Did you hear the one about John A.? 0
Award-winning novelist Terry Fallis was the guest speaker at Orillia’s 16th annual Sir John A. Macdonald Dinner Saturday at the Best Western Mariposa Inn and Conference Centre. (NATHAN TAYLOR/THE PACKET & TIMES)
Sir John A. Macdonald “understood humour and its strengths,” Terry Fallis told a crowd gathered Saturday to celebrate what would’ve been Canada’s first prime minister’s 199th birthday.
Fallis gets it, too, having won the Stephen Leacock Memorial Medal for Humour in 2008 for The Best Laid Plans, in which the protagonist seeks a seat in Parliament. (The book has also been turned into a miniseries of the same title that’s currently airing on CBC.)
But despite having been intimately involved in Canadian politics, including his work on former prime minister Jean Chrétien's Liberal leadership campaign, Fallis isn’t the typical fare at Orillia’s annual Sir John A. Macdonald Dinner. Previous speakers include former Ontario premier Ernie Eves, Macdonald biographer Richard Gwyn and Queen’s University political history fellow Arthur Milnes.
But Fallis, too, knows the power of humour when it comes to politics.
“The leader who uses humour and wit is in control,” he told the audience at the 16th annual event at the Mariposa Inn and Conference Centre.
That point really hit home for Fallis years ago while he was representing the Young Liberals of Canada at a conference on racism and xenophobia. The speaker was Donald Woods, a newspaper editor in South Africa who fiercely opposed apartheid. The conference took place on the heels of the death of Steve Biko, an anti-apartheid activist who died after being beaten while in police custody. The Young Liberals and others at the conference were still seething over the tragic loss.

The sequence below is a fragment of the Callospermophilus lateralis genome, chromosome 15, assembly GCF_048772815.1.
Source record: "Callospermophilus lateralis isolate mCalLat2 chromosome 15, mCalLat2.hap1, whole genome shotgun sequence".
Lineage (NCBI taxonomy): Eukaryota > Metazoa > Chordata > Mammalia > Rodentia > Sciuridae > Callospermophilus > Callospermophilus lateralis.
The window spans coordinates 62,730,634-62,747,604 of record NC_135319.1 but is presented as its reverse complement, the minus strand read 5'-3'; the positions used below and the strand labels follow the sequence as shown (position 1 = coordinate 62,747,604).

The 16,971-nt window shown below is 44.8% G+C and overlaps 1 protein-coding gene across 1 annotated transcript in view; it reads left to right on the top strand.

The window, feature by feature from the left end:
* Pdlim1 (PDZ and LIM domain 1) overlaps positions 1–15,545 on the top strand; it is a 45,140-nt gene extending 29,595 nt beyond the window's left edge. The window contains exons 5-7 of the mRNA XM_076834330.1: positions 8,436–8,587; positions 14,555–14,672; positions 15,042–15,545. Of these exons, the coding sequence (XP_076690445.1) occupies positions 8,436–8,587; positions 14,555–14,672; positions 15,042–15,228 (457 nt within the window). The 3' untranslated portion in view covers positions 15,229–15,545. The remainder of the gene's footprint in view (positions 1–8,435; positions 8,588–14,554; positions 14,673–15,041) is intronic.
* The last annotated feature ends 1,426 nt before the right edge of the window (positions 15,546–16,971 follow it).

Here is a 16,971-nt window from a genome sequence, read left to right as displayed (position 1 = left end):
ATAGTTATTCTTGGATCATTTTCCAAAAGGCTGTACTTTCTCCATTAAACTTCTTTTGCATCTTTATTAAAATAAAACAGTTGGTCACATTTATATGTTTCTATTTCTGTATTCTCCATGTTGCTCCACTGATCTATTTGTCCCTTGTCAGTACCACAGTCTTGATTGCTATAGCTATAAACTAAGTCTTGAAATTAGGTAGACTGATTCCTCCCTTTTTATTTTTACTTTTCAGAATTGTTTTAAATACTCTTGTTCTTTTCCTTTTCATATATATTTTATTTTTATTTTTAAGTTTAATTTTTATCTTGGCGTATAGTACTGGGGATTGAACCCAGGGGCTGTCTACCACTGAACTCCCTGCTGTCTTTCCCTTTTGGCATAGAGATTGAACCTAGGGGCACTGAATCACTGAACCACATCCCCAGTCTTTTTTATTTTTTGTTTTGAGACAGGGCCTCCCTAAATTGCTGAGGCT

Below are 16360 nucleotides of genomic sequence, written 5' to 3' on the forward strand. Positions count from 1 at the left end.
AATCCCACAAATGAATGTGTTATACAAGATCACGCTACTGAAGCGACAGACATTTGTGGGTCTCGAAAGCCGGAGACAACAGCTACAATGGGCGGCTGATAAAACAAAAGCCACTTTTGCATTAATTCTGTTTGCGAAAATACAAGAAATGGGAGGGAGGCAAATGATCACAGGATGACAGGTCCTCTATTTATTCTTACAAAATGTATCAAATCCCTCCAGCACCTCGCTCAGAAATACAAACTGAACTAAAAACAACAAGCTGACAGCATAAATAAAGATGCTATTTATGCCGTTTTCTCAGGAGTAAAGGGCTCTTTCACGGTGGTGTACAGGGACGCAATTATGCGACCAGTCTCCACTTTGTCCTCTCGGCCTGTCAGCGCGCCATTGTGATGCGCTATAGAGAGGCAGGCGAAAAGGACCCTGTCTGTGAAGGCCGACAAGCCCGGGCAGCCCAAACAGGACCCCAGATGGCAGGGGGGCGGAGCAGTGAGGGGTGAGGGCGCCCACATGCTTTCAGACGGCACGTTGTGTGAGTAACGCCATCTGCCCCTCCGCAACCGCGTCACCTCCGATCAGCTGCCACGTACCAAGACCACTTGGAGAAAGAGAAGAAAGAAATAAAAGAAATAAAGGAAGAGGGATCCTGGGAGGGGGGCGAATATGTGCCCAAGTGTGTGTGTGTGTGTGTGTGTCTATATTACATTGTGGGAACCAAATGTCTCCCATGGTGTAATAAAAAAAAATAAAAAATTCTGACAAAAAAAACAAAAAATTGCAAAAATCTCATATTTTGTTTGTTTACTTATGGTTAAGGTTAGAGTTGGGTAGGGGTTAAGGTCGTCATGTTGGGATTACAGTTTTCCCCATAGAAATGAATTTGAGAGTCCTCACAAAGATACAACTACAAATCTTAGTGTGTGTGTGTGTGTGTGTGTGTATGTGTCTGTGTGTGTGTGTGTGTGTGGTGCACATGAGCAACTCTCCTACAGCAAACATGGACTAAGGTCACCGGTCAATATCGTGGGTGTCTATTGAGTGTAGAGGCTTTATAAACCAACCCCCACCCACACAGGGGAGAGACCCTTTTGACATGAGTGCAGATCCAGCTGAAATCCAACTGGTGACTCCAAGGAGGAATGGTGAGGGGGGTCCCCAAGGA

Woods, however, had his audience in stitches.
“I’m laughing about apartheid. How odd is that?” Fallis recalled thinking.
Not odd at all, it turns out. As Fallis learned, “to laugh at it is to weaken it.”
“This was an epiphany to me,” he said. “There is power in humour, and I thank the late Donald Woods for that.”
Macdonald, Fallis noted, used humour “sometimes to charm” (see: “Let us be English or let us be French ... but above all, let us be Canadians”) and “sometimes to chide” (see: “Yes, but the people would prefer John A. drunk to George Brown sober”). But Macdonald did so with the best intentions of Canada at heart, Fallis added.
Would Macdonald have remained prime minister as long as he did (between 1867 and 1891) without his quotable sense of humour? Would he be remembered as fondly? Probably not, Fallis guessed. However, today’s politicians should “take a page from Sir John’s playbook,” he said, and tone down the rhetoric — a comment that earned him enthusiastic applause.
“Just as the pen is mightier than the sword, I am convinced wit trumps rage every time,” Fallis said.
Next year will mark the 200th anniversary of Macdonald’s birth. A bicentennial committee headed by Wally Bremner is organizing a local celebration.
ON TELEVISION AND SATIRE
Terry Fallis is “really enjoying” the CBC miniseries based on his Leacock Medal-winning debut novel, The Best Laid Plans, the Toronto author said during a question-and-answer session following his speech at Saturday’s 16th annual Orillia Sir John A. Macdonald Dinner.
Fallis was a story consultant on the miniseries and, “generally, my comments were respected and reflected.”
Spoiler alert: Fallis makes a cameo in the sixth episode.
Fallis was also asked about the importance of television satire.
“I think we do it very well and I think it does have some influence. If it didn’t, you wouldn’t find politicians lining up to be on the Rick Mercer Report,” Fallis said, noting former Liberal leader Bob Rae even shed his clothes to go skinny-dipping with the host.
Fallis also praised the work of American TV satirists Jon Stewart and Stephen Colbert.
“Everybody comes in for their disdain when it’s due and I think that’s what satire ought to be.”
Find out more about Fallis at terryfallis.com.